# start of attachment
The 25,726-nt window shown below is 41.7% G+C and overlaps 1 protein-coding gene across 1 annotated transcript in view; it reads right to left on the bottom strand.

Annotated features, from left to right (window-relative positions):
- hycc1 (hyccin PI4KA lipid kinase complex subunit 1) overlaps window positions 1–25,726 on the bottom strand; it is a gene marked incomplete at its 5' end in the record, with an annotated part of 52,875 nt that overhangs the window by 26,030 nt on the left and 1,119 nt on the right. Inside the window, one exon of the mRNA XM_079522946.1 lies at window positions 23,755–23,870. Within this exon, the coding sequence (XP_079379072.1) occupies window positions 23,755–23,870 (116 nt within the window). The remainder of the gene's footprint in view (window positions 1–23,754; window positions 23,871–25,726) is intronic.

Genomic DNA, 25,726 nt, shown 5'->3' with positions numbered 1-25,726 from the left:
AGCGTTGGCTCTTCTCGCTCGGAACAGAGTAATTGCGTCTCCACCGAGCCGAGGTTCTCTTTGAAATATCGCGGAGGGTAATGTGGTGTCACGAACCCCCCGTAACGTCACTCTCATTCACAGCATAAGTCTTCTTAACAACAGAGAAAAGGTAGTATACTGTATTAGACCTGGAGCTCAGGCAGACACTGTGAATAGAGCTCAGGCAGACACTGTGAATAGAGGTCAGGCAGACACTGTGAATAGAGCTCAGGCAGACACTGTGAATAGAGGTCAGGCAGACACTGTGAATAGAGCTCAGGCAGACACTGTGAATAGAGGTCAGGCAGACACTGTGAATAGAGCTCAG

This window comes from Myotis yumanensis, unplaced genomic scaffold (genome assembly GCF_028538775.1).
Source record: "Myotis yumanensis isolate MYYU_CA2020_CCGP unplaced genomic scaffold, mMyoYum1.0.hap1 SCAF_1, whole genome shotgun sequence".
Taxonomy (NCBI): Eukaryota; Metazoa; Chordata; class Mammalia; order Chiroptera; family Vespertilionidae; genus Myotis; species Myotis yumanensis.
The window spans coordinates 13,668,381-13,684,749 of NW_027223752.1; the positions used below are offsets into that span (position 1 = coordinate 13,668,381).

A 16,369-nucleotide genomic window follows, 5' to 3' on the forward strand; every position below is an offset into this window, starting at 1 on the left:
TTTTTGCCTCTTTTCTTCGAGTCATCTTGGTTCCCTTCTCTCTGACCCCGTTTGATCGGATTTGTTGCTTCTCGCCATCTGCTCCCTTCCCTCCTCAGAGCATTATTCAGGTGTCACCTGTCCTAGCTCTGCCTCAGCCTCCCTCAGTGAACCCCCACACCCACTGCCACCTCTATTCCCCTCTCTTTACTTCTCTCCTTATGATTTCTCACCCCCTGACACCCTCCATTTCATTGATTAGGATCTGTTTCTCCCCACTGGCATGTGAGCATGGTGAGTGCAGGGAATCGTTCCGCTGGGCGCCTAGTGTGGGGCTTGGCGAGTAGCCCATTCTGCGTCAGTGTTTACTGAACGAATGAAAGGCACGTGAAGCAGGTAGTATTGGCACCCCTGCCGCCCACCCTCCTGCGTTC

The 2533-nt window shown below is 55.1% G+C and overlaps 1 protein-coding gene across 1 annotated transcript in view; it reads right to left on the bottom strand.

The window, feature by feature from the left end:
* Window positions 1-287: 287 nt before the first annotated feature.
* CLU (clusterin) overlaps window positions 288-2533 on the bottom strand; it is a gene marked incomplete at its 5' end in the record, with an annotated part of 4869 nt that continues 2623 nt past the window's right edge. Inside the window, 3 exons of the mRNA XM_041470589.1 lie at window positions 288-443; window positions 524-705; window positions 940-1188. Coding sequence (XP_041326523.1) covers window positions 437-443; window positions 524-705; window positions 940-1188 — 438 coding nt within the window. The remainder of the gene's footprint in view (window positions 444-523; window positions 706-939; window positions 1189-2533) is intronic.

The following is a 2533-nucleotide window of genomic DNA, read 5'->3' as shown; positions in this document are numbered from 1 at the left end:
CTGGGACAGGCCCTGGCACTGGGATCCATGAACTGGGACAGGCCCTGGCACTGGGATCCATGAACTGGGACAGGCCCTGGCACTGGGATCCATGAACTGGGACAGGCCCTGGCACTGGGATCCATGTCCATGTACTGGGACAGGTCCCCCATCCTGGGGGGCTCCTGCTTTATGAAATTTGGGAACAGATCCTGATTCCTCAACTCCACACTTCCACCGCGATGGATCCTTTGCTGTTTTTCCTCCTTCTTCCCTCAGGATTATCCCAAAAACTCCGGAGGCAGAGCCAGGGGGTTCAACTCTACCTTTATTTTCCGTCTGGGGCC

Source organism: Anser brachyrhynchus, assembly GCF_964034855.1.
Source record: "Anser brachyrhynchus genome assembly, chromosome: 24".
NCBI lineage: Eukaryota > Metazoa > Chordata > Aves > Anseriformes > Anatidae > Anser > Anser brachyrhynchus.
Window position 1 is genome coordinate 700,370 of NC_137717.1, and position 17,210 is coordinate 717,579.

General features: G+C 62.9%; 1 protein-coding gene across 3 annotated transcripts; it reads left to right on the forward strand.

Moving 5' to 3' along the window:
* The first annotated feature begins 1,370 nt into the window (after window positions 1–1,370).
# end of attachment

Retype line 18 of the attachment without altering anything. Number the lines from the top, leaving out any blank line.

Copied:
Source organism: Anser brachyrhynchus, assembly GCF_964034855.1.